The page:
All these show that, when India became independent, there were two streams in the armed forces – the mainstream military machine that the British handed over to the governments of India and Pakistan and the amalgam of rebels who took part overtly or covertly in the freedom struggle who were dismissed by the British. Naturally the two segments were antagonistic to each other.

No doubt, the national leaders who inherited power from the British had a soft corner in their hearts for those in the armed forces who had rebelled against the British and strengthened the freedom struggle. At least Jawaharlal Nehru, who became first Prime Minister, had justified the patriotic actions of the members of the armed forces. During the RIN revolt, Nehru said: “Our armed forces have every right to revolt against foreign ruler in order to achieve the freedom of the country. The C-in-C in his broadcast has said that he will not countenance any political intrigue in the armed forces and that discipline is the essential thing. I do believe in what he says. But that army should be a free army of a free country. Our boys cannot divorce politics and work as mere automatons of the foreign government.

Our army, in my opinion, should be fully politically conscious, because besides being soldiers, they had to be the citizens of the country, they have to discharge that duty to the people. I have all sympathy for the RIN boys.”

Nehru had the clear vision of what free India’s government should do to the freedom fighters of armed forces. He said the INA had fought well and he would use his good offices to reinstate them and place them in the correct order of seniority. India now required a national army with national outlook and hinted that Mohan Singh might become the C-in-C. Captain Mohan Singh of the Punjab Regiment was the organizer of the Indian National Army and became the General of the INA. 

However, Nehru’s vision was never fulfilled even though he remained Prime Minister for long 17 years. The reason was the Indian officers of the Army and the Navy resisted the freedom fighters of the armed forces in free India’s forces and the British C-in-C who continued to command the Indian Army supported their resistance.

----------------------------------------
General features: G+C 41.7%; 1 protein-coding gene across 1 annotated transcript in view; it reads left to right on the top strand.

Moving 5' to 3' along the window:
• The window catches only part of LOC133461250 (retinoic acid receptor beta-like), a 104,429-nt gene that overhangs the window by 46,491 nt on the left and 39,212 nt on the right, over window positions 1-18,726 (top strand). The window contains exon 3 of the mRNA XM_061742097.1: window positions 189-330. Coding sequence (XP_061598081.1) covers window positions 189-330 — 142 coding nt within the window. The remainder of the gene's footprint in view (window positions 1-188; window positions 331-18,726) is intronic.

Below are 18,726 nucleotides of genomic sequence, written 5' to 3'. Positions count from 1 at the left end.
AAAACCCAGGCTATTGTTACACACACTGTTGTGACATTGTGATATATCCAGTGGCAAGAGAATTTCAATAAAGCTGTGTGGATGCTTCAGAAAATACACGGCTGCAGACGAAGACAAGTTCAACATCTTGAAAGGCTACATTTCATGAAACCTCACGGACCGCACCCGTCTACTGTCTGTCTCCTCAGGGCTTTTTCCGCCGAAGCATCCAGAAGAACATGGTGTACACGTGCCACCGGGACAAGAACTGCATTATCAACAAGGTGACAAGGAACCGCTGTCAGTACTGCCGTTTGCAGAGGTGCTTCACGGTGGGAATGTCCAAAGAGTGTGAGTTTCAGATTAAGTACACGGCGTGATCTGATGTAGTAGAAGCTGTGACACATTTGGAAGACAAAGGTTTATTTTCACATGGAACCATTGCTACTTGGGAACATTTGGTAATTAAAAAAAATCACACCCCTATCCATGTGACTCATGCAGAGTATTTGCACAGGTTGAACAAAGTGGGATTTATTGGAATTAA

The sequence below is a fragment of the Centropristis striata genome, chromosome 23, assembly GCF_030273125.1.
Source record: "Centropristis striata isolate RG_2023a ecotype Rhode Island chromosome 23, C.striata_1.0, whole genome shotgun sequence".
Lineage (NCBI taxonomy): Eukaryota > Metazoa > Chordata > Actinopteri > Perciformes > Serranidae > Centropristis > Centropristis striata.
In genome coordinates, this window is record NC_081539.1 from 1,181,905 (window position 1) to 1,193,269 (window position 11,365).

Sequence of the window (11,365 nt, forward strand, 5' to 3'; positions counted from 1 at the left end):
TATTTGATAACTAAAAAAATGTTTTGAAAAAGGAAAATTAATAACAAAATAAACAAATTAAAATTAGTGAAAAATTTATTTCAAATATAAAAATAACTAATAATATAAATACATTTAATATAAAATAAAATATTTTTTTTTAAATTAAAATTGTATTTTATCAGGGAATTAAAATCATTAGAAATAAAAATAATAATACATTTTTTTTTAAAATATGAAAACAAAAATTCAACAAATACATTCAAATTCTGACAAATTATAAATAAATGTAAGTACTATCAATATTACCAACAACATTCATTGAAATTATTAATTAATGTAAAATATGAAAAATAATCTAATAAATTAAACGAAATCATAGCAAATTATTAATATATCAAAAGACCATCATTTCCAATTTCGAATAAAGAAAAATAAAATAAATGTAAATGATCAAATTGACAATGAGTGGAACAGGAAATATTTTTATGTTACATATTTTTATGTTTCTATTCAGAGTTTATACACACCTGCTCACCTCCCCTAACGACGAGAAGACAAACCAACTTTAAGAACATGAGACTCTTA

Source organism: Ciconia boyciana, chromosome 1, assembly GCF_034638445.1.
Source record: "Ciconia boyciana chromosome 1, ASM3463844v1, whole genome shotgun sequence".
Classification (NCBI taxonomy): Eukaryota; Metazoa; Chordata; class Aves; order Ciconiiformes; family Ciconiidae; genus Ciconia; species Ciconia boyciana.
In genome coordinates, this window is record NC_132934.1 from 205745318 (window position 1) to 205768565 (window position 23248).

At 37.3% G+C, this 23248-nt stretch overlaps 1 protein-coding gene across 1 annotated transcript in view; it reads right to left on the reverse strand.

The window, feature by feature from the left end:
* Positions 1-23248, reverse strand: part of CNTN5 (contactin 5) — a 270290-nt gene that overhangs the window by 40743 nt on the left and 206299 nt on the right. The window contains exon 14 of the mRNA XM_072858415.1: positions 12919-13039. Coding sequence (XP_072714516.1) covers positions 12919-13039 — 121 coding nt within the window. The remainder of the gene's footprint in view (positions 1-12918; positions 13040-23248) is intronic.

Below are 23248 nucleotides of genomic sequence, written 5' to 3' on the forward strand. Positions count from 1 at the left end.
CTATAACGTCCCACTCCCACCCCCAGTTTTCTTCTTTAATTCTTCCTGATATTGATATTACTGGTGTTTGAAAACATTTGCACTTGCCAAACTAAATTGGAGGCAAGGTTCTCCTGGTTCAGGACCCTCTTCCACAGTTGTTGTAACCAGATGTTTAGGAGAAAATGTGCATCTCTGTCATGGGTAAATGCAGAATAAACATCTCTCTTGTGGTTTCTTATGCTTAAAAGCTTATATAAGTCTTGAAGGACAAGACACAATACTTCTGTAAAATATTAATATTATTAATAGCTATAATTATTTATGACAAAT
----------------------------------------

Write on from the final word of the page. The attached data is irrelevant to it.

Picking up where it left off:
The King’s Commissioned Indian Officers (KCIOs) who surfaced to the top when hundreds of British officers left the country in 1947 were panicky that INA officers may usurp them from top posts when the British officers left. However, the exigencies of the post-independence developments and the Pak invasion of Kashmir, made the political leaders totally dependent on the then existing Indian officers. The senior officers, who were catapulted from colonels to generals, ensured that the freedom fighters of the forces never rejoined the armed forces of free India. They made rules that blacklisted the INA personnel and Naval mutineers and all servicemen dismissed by the British as undesirable. The politicians in power, who were themselves freedom fighters, ditched their colleagues in uniform when they made ICS and KCIOs as trustees of the administration of the country. 

The civil-military bureaucracy in India prevailed upon the politicians in power to keep the Army in its colonial character on the excuse of keeping it apolitical. Communal regiments, devised by the British for their ‘divide and rule’ policy, still continue. It is caste and ethnic traditions rather than patriotism that motivate the Indian soldiers. The excuse for not effecting any radical changes has been that the system is time tested.

What path the Indian authorities should have taken to make Indian Army to come out of the colonial groove and would the Modi Government’s Agnipath be the right path for the change? This can be discussed in another article.

(The writer is a journalist, and an ex-serviceman, who had served both in the British Indian and independent India’s Army)